Contact: Guohao Dai, Ph.D. Associate Professor Department of Biomedical Engineering Center for Biotechnology and Interdisciplinary Studies, Room 3123 Rensselaer Polytechnic Institute 110 8th Street Troy, NY 12180 Phone: 518-276-4476 Fax: 518-276-3035 Email: firstname.lastname@example.org Professional Background: Dr. Dai graduated from Beijing University, China with B.S. in Mechanical Engineering and M.S. in Biomechanics, where he performed research on cardiovascular system modeling and the dynamic coupling of left ventricle and systemic arteries. After that, he came to Massachusetts Institute of Technology and subsequently joined the Harvard-MIT Division of Health Science’s Medical Engineering and Medical Physics program. During his Ph.D. studies, he did research in Fluid Mechanics Laboratory at MIT and Vascular Surgery Research Laboratory at Massachusetts General Hospital. There, he developed a biomechanical model to analyze venous blood flow and tissue mechanics in the lower leg, and optimized the design of external pneumatic compression (EPC) device for better deep vein thrombosis (DVT) prophylaxis. Then, he completed Post-doctoral training in Dr. Michael Gimbrone’s laboratory (Center for Excellence in Vascular Biology) at Harvard Medical School. His research focuses on the influence of biomechanical force on endothelial phenotypic modulation and its role on pathogenesis of atherosclerosis. He has developed an in vitro system to recreate arterial shear stress waveforms acquired from atherosclerosis-susceptible and -resistant regions of human vasculature, and studied endothelial functions under these conditions. Using this system, combined with genome-wide transcriptional profiling strategies, his work has revealed distinct global gene expression patterns and some of the underlying molecular mechanisms that are responsible for the disease-prone and –protected phenotypes of vascular endothelium. Dr. Dai’s education and research experiences concentrate in the field of cardiovascular biomechanics and vascular biology. He is a member of Biomedical Engineering Society and North American Vascular Biology Society. Dr. Dai serves as a reviewer for National Science Foundation, American Heart Association, Journal of Biomechanical Engineering, American Journal of Physiology, Cell and Molecular Bioengineering, Cardiovascular Bioengineering, Tissue Engineering and Journal of Vascular Surgery. Research Activities: Vascular endothelium plays an increasingly important role in many physiological and pathological processes in cardiovascular system. The functional phenotypes of the vascular endothelium are constantly modulated by its surrounding environments, including interactions with blood components, smooth muscle cells, extracellular matrix and biomechanical forces. Dysfunctional endothelium can contribute to the pathogenesis of many vascular diseases such as inflammation, thrombosis, atherosclerosis and failure of vascular graft. The mission of Vascular Bioengineering Laboratory is to integrate bioengineering approaches with vascular biology to understand how endothelial cell interacting with its environment and its role in the blood vessel regeneration and vascular disease processes, and to generate better designs in tissue engineering of vascular graft and microvasculature for organ regeneration. Currently, the research programs in the laboratory focus on three goals: (1) To understand how biomechanical forces regulate vascular functions, and to identify targets associated with specific cellular phenotype in diseased blood vessels and develop technologies for targeted drug delivery and molecular imaging of those vasculatures; (2) To develop 3-D cell printing technology for vascular tissue engineering applications, such as engineering tissue structures with adequate vascular perfusion and designing optimal conditions for blood vessel regeneration; (3) To develop technology to differentiate stem cells toward vascular lineage in particular arterial and venous endothelial cells, and to apply them in tissue engineering of vascular graft. To accomplish these research programs, we will use multidisciplinary approaches combining various methods including engineering design, experimental and computational fluid mechanics, micro-fabrication, cellular and molecular techniques. There are excellent opportunities for collaboration with our BME faculty in the field of tissue engineering, biomaterials, cell mechanics as well as our colleagues at Albany Medical College.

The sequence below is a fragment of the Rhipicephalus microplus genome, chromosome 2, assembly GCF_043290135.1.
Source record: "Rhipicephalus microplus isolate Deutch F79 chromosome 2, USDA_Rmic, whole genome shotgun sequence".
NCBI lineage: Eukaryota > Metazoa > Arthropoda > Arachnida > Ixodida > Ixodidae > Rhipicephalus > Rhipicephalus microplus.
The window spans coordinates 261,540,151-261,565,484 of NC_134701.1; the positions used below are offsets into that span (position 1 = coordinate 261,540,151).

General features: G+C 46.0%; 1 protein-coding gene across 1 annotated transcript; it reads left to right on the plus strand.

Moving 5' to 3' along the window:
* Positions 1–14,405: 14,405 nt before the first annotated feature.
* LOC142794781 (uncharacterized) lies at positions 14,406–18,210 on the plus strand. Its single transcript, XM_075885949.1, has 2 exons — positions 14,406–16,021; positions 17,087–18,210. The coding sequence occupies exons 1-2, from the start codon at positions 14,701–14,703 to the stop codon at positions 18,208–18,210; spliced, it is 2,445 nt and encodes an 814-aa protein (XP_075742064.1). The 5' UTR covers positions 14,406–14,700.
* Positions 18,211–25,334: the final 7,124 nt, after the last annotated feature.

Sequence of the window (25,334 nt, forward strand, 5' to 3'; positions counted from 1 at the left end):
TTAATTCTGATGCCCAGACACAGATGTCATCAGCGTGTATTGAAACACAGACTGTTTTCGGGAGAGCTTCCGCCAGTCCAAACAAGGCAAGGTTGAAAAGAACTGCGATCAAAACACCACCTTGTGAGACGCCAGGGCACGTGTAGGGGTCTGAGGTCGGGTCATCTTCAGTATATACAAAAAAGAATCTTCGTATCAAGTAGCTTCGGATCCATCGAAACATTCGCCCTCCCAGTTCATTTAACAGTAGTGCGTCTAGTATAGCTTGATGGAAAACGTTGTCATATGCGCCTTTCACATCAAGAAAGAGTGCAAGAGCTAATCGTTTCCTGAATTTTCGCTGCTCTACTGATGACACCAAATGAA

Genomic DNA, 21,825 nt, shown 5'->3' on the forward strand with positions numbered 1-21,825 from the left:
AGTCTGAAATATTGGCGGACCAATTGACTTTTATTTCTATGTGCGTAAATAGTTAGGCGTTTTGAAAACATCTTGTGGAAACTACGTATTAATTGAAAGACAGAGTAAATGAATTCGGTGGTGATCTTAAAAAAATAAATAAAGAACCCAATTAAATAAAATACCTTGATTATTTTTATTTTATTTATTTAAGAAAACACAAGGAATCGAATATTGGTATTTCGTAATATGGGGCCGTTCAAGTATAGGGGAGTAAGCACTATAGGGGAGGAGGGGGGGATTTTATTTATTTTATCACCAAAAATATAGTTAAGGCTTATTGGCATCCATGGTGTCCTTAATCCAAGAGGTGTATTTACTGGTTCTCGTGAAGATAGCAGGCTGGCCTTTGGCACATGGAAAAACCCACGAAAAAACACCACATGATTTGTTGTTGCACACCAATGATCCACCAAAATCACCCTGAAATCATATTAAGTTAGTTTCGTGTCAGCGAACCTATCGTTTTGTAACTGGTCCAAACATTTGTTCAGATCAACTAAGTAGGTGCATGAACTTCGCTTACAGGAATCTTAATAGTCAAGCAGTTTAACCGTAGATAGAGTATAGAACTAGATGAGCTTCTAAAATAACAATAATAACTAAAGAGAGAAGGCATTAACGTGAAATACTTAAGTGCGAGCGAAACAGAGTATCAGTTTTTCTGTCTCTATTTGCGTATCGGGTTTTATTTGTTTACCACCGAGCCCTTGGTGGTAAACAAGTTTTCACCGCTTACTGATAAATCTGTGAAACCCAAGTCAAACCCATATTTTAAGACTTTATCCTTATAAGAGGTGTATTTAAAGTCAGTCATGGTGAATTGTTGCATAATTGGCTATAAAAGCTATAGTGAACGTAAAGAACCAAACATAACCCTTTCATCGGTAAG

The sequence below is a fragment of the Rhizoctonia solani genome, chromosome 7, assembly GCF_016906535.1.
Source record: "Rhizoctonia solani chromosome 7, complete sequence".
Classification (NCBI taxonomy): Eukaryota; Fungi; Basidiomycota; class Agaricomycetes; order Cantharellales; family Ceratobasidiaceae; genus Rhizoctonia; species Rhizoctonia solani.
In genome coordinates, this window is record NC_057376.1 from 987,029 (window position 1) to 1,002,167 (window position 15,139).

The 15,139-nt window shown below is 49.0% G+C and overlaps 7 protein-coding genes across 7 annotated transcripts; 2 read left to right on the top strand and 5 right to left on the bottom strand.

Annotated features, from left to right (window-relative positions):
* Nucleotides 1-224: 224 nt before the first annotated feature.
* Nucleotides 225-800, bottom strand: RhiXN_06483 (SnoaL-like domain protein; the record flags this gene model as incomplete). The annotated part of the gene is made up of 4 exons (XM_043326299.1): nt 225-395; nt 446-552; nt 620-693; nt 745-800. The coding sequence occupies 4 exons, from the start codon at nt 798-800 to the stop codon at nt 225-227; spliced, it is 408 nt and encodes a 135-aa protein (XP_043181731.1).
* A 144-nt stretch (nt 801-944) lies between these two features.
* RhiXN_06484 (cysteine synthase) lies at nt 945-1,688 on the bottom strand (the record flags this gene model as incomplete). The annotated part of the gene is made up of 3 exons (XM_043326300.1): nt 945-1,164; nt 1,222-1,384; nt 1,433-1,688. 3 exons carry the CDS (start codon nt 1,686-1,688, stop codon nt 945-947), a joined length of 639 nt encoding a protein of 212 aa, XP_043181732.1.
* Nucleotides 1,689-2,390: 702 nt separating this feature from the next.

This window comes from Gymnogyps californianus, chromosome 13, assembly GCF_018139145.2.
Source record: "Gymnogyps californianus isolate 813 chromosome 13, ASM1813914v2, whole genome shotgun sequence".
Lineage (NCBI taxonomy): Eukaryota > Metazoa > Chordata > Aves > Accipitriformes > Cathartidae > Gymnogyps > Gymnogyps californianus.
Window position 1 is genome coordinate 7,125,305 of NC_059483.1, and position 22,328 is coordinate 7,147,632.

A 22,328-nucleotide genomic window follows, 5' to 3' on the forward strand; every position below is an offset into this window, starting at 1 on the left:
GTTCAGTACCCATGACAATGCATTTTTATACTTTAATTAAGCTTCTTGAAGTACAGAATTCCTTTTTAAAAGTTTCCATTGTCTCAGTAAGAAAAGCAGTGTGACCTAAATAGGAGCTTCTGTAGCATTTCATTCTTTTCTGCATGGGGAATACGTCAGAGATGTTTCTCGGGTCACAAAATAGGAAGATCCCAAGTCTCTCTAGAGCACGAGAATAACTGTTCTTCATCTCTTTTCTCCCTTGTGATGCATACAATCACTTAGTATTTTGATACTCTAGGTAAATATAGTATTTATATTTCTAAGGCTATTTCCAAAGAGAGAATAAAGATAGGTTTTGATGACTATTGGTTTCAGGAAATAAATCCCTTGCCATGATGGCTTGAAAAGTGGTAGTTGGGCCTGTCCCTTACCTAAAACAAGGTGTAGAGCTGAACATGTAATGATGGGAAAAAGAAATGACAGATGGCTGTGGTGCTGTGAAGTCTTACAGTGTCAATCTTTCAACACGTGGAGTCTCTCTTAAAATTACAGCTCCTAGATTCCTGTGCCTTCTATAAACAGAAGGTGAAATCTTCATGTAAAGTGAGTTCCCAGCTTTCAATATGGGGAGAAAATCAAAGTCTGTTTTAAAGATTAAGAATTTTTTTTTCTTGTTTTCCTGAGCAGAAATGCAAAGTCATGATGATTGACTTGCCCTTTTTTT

Ph.D., Biomedical Engineering, Harvard Medical School - Massachusetts Institute of Technology